Although Axbridge may be essentially a medieval town, there are traces of occupation and land use from more remote periods, when Roman villas were probably associated with the lead mines on top of Mendip (although no villa has been found in the town). Still earlier, prehistoric men inhabited the caves of the area and left their flint tools on the slopes of the local hills. Nearby caves have yielded the bones of animals from the Pleistocene era.

Axbridge, as we know it, owes its origin to a fortified Saxon burh, a settlement established (probably in the 890s) to protect the royal palace at Cheddar on the westerly route from the sea, on the road that ran (and runs) between the steeps of Mendip and the wet moors of the Somerset Levels. This burh developed as a market, probably supplying the palace at Cheddar during the ninth and tenth centuries, and, at one time, even having a royal mint. Sheep-farming on Mendip supplied the wool and cloth upon which the town prospered. The ‘Guild of St Mary’ which governed the town in the middle ages became, following royal charters in 1557 and later, the mayor and corporation. Rich merchants have left their mark in many ways.

The town adopted the emblem of St John the Baptist (patron saint of cloth-merchants) to whom the fine fifteenth-century church is dedicated; this symbol, the lamb and flag, appears in many places in the town. These merchants built themselves imposing houses of wood and stone, of which some still survive, though often hidden by more recent facades. Their houses, in typically medieval style – closely built on long, narrow plots – still determine the street plan of Axbridge. It has been possible to recover, from these houses and gardens, many medieval and later objects; household utensils, pottery, coins and wall-paintings. Some buildings – the parish school, inns, the almshouse, the Guild Hall, the later town hall – can still be identified.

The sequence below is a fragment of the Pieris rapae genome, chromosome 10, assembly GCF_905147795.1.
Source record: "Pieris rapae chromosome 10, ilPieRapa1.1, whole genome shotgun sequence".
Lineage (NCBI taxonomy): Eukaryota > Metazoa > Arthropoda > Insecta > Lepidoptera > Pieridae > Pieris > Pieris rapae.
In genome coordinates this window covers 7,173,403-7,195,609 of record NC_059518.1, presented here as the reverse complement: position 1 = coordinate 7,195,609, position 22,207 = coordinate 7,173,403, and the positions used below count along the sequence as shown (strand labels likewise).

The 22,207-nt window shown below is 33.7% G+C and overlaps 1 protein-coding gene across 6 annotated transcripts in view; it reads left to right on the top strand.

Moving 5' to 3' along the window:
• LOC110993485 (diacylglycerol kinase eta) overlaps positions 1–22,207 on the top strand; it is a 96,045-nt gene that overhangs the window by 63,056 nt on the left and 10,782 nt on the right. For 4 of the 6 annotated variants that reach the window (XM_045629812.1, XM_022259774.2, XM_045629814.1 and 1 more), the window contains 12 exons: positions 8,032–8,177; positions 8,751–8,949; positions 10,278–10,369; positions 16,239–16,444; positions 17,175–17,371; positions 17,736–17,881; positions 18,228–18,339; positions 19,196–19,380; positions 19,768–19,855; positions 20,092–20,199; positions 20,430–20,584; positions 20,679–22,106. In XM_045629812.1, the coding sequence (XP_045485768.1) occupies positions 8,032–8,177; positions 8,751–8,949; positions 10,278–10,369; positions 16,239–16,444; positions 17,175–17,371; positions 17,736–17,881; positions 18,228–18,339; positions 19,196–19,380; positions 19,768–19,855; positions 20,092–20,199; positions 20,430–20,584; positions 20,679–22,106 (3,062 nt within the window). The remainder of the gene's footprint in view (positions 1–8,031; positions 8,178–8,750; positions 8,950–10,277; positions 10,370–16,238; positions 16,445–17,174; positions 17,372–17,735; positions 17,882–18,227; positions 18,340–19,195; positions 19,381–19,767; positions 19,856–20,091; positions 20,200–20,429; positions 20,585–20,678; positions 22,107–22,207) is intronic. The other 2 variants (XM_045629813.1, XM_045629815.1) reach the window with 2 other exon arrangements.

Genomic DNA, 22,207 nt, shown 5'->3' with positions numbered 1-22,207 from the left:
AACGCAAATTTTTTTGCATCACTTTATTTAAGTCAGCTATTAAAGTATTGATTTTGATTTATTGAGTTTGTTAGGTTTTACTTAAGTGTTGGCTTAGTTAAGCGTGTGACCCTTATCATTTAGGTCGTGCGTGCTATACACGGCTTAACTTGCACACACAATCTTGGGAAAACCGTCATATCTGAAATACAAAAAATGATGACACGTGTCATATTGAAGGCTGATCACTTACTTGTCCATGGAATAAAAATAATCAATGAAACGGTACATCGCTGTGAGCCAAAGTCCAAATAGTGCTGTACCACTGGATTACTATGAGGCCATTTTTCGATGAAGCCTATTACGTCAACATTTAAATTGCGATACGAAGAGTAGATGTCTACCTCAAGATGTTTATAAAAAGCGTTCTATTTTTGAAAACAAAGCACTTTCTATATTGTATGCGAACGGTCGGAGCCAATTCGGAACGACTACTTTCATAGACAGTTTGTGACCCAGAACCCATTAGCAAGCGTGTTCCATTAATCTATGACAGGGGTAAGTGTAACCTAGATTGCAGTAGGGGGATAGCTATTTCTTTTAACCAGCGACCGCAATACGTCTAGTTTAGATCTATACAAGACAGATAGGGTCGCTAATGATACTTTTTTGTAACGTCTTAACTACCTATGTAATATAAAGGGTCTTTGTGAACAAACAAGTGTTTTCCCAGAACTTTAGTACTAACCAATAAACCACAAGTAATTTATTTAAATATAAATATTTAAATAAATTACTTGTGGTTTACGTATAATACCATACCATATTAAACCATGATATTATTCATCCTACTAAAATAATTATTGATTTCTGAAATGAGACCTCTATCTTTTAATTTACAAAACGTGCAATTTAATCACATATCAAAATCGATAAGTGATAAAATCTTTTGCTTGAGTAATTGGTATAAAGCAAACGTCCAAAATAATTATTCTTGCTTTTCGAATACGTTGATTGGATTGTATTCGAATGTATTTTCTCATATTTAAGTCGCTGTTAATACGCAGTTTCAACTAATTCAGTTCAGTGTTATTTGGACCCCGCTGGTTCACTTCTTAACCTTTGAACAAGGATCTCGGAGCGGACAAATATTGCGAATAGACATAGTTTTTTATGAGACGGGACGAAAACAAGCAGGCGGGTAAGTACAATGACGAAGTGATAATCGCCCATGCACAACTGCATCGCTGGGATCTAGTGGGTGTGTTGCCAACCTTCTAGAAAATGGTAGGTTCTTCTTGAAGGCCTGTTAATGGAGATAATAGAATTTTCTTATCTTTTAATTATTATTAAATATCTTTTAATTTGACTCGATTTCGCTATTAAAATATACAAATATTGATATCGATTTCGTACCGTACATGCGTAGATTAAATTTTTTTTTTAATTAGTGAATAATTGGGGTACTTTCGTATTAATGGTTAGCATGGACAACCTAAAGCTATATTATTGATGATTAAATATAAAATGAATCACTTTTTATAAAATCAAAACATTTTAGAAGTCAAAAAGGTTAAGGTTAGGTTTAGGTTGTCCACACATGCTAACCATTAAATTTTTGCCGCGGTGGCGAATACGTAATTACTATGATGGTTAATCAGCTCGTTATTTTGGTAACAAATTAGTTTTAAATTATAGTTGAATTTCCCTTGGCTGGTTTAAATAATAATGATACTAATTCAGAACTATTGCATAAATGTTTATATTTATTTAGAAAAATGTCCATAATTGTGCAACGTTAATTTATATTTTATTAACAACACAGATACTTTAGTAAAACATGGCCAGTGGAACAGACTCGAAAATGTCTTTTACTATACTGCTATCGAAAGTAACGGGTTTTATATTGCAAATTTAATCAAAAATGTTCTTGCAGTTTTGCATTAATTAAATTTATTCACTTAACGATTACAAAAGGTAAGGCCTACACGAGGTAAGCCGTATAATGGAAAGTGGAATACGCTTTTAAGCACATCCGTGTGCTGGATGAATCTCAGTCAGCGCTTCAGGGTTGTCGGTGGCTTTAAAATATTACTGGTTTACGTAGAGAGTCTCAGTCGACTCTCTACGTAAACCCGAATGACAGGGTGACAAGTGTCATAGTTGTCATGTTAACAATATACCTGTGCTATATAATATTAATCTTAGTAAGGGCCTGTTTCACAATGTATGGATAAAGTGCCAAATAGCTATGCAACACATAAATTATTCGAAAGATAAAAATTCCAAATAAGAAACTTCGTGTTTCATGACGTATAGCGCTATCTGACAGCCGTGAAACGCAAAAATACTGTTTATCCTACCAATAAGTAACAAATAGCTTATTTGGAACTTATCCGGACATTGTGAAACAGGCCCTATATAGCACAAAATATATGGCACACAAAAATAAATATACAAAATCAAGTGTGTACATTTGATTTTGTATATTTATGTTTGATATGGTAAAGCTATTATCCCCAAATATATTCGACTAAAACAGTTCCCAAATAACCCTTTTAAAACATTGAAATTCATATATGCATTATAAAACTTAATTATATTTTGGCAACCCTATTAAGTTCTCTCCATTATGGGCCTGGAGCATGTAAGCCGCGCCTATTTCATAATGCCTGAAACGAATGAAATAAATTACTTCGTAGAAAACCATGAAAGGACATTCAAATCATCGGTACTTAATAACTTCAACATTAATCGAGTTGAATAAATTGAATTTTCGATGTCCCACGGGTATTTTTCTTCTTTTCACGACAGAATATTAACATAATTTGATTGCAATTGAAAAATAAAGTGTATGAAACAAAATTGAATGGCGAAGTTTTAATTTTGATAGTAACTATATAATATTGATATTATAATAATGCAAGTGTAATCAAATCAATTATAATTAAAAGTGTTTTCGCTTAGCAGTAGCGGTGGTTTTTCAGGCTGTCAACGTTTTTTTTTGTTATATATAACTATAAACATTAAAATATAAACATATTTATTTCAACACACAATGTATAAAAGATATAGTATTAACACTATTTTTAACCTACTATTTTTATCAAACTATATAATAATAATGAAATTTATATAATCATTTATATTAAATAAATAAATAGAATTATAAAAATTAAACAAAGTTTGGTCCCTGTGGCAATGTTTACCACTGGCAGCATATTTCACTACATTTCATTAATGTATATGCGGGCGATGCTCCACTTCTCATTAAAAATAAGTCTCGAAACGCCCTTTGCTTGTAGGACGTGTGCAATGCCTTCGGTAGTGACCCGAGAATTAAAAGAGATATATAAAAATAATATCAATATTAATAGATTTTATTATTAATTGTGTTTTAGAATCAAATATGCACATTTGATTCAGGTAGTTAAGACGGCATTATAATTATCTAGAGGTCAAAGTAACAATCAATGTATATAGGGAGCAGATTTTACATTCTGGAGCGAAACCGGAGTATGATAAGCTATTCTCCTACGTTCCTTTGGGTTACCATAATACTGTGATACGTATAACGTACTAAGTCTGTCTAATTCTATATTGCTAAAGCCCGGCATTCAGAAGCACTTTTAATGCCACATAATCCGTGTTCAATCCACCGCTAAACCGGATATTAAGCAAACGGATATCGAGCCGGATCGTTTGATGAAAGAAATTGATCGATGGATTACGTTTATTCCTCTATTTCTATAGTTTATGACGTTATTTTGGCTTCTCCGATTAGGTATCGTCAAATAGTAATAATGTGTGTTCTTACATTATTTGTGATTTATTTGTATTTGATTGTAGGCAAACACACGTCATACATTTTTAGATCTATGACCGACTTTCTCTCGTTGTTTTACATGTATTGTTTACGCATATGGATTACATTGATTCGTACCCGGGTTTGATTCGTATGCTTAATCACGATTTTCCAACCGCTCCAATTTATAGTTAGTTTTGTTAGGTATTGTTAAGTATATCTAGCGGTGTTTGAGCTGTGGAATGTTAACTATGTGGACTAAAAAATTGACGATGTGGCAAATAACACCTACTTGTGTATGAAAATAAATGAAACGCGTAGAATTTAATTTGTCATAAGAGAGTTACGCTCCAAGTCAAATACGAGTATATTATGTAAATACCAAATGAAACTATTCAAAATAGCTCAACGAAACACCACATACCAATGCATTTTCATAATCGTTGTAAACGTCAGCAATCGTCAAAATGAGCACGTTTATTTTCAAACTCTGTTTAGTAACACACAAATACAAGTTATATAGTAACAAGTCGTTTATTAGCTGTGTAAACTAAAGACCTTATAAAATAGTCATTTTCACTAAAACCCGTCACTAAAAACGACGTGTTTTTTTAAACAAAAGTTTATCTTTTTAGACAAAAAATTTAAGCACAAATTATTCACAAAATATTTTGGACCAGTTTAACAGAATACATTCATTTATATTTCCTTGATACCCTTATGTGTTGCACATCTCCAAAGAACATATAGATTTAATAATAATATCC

The Square, where markets may have been held from Saxon times, and fairs were certainly held from the thirteenth century onwards, has been the focus of the town for most of its history. An eighteenth-century painting shows that it has changed little in its general plan; the roofed cross was demolished in 1756, but the stocks which it sheltered still survive in the Museum – as does the Axbridge ‘nail’ (whence the saying ‘pay on the nail’).

The old town wells are still under the church steps; they ran into a medieval conduit under the Square where medieval bric-a-brac was found, having been lost in the drains by the inhabitants of Axbridge.

The industrial revolution barely touched the town, apart from the arrival of the railway in 1869. The Corporation was abolished in 1883, leaving only a few relics of its authority and ceremonial, but Axbridge regained its mayor in 1974, as chair of the town council. The railway track has been turned into a bypass, reducing the effect of modern traffic on the medieval streets. The special character of this medieval town was recognised in 1970 when it was declared a conservation area.

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